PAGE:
Occasionally I will get an estate planning client who wants to leave all of his or her property to one child in the belief that it will somehow make their estate easier to probate and that the chosen child will “know what to do.” This is a recipe for disaster. I have never prepared an estate plan that does this because I always talk the client out of it. I have two main objections: (1) the child is not obligated to follow the decedent’s instructions, and (2) if the child does follow the decedent’s instructions then they may be liable for gift taxes.
Both objections come down to one basic problem. Once you have left all of your estate to a person, that person owns it and is not obligated to give it away. If they do give it away, then they may be liable for gift taxes for any amount in excess of $14,000 for the year (as of 2014). The First DCA confirmed that this was the case late last year. If you leave all of your estate to one person, that person has the discretion to honor your wishes or not.
As you can imagine, this is a recipe for litigation. It is much better to take the time and effort to decide exactly how you want your estate divided than to kick off a fruitless and expensive battle between your heirs. Even if your heirs choose not to fight, you will have done extensive, probably irrevocable damage, to their relationships.
The WordPress.com stats helper monkeys prepared a 2012 annual report for this blog. And now I’m sharing my report with you. Enjoy!
Here’s an excerpt:
600 people reached the top of Mt. Everest in 2012. This blog got about 3,700 views in 2012. If every person who reached the top of Mt. Everest viewed this blog, it would have taken 6 years to get that many views.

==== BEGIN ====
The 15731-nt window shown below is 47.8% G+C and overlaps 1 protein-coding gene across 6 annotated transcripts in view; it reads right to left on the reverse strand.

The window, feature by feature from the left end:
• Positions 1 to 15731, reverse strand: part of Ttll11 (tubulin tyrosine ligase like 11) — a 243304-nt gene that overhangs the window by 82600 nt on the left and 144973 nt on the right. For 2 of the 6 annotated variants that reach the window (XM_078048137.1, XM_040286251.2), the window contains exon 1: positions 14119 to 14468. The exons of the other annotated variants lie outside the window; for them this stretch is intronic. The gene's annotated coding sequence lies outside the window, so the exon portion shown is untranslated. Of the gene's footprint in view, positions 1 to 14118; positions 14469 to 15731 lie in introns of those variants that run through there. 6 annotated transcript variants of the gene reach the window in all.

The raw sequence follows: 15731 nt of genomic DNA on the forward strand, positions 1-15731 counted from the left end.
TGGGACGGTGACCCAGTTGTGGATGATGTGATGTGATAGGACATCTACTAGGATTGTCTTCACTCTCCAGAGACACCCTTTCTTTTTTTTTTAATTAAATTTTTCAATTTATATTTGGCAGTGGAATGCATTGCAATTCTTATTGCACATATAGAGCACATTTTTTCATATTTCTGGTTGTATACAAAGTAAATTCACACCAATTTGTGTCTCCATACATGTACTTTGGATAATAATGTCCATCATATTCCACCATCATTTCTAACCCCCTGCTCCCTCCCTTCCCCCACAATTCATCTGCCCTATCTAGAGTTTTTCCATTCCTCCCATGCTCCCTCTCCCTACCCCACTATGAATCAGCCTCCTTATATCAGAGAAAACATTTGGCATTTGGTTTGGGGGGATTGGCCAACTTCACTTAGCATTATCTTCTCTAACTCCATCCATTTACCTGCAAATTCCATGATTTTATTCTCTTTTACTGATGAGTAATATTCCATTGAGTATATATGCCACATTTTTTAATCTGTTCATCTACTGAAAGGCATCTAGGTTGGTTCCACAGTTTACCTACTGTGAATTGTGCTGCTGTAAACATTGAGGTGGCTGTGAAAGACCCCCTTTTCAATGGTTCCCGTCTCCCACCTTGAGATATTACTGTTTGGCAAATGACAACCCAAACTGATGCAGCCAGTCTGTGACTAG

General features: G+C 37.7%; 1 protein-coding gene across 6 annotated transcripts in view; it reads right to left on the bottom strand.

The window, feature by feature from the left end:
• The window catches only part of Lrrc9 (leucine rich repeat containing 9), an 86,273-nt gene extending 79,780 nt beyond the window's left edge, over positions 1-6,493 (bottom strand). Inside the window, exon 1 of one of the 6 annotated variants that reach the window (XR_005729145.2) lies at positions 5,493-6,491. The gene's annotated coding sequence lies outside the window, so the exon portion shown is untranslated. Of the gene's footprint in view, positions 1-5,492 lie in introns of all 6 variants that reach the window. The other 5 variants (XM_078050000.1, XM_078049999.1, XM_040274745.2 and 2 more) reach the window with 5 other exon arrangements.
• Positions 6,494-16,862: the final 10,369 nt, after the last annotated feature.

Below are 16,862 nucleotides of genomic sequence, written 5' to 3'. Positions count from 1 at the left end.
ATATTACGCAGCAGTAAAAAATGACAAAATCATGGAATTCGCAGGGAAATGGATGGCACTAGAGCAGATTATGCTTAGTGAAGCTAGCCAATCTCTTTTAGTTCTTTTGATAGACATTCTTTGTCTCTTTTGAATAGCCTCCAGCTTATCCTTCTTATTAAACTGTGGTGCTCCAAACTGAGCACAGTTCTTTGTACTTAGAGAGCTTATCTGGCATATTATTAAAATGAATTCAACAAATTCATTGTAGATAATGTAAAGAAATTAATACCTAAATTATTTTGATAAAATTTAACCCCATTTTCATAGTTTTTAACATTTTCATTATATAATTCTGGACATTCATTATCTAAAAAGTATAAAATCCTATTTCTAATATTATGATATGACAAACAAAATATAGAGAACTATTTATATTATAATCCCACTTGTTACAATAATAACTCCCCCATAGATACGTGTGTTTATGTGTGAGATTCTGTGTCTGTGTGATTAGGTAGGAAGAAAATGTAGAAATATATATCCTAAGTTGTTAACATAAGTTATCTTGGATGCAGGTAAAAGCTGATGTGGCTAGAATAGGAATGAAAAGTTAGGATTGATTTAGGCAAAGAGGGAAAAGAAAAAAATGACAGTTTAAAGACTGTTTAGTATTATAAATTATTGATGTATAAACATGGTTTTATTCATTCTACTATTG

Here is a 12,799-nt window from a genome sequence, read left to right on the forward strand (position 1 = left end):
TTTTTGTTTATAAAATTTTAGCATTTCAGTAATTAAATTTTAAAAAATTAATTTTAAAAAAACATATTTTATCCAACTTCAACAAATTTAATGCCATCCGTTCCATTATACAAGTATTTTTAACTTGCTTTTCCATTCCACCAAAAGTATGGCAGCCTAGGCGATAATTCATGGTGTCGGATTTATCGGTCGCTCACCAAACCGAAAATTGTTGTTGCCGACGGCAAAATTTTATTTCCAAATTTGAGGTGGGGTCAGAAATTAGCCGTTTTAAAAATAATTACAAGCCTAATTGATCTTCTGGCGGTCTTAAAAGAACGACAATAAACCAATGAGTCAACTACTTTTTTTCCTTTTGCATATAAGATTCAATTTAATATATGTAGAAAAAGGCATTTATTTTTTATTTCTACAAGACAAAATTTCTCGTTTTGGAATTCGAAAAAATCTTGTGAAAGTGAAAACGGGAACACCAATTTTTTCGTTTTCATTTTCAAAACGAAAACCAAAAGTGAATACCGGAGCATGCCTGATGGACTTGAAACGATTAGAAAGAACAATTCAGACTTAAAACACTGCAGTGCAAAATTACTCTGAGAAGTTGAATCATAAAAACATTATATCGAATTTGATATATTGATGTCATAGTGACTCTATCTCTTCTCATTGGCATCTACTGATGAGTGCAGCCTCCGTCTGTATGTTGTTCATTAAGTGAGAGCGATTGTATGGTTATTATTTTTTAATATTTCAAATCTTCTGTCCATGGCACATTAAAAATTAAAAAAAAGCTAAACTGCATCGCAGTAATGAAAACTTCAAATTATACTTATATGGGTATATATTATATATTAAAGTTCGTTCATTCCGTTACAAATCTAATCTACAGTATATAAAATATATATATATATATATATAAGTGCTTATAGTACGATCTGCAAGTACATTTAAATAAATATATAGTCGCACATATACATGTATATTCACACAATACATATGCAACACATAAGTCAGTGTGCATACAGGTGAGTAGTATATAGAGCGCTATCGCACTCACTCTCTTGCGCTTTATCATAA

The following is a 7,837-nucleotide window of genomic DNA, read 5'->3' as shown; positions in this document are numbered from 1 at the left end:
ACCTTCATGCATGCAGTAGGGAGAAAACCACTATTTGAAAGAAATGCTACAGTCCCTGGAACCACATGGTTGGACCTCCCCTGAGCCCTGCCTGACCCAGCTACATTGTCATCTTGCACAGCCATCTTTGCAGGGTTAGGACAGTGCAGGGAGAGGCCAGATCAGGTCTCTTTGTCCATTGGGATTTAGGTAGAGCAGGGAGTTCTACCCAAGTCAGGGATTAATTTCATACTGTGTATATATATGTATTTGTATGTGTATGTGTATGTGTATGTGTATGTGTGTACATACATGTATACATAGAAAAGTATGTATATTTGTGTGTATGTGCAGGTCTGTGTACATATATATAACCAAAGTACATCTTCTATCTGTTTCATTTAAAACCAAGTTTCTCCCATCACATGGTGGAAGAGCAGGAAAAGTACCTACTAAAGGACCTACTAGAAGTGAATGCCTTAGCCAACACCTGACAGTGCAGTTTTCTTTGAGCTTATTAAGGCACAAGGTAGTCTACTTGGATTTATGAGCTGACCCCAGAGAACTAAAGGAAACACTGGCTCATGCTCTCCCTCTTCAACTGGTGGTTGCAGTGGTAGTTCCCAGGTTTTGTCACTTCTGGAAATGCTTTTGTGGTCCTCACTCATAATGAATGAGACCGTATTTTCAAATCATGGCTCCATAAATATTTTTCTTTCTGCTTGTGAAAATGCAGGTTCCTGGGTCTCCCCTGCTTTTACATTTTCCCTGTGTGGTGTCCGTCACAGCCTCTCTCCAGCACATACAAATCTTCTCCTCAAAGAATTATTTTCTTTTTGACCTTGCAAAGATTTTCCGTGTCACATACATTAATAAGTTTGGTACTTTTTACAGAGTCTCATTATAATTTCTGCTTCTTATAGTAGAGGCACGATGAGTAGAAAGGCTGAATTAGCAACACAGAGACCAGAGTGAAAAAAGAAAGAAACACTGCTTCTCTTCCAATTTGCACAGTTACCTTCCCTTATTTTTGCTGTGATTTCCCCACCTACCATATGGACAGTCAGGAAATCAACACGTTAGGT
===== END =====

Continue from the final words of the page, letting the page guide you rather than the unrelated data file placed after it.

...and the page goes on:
Click here to see the complete report.
I have handled more than one case where someone died and a former spouse unintentionally received life insurance proceeds as a result. Some times the former spouses hated each other and the pay out was many years after the divorce. If the potential client was a family member, I usually could not do much for them. If I was defending the former spouse against the family or subseqent spouse, then I was likely to succeed. It is a fairly frequent occurrence for a former spouse, more often than not the husband, to forget to change the beneficiary of his life insurance policies. Thus, many years later the ex-spouse (usually the wife) would get a delightful surprise of several thousands of dollars much to the chagrin of the second wife in many cases. The same could and did happen with joint accounts, payable on death designations, and named beneficiaries for annuities, IRAs, 401(k)s, and other financial accounts.
With more than a trillion dollars changing hands as the oldest baby boomers pass away, the Florida Legislature has passed a new statute to address this problem. Florida Statute section 732.703 took effect as of July 1, 2012. It provides in part as follows: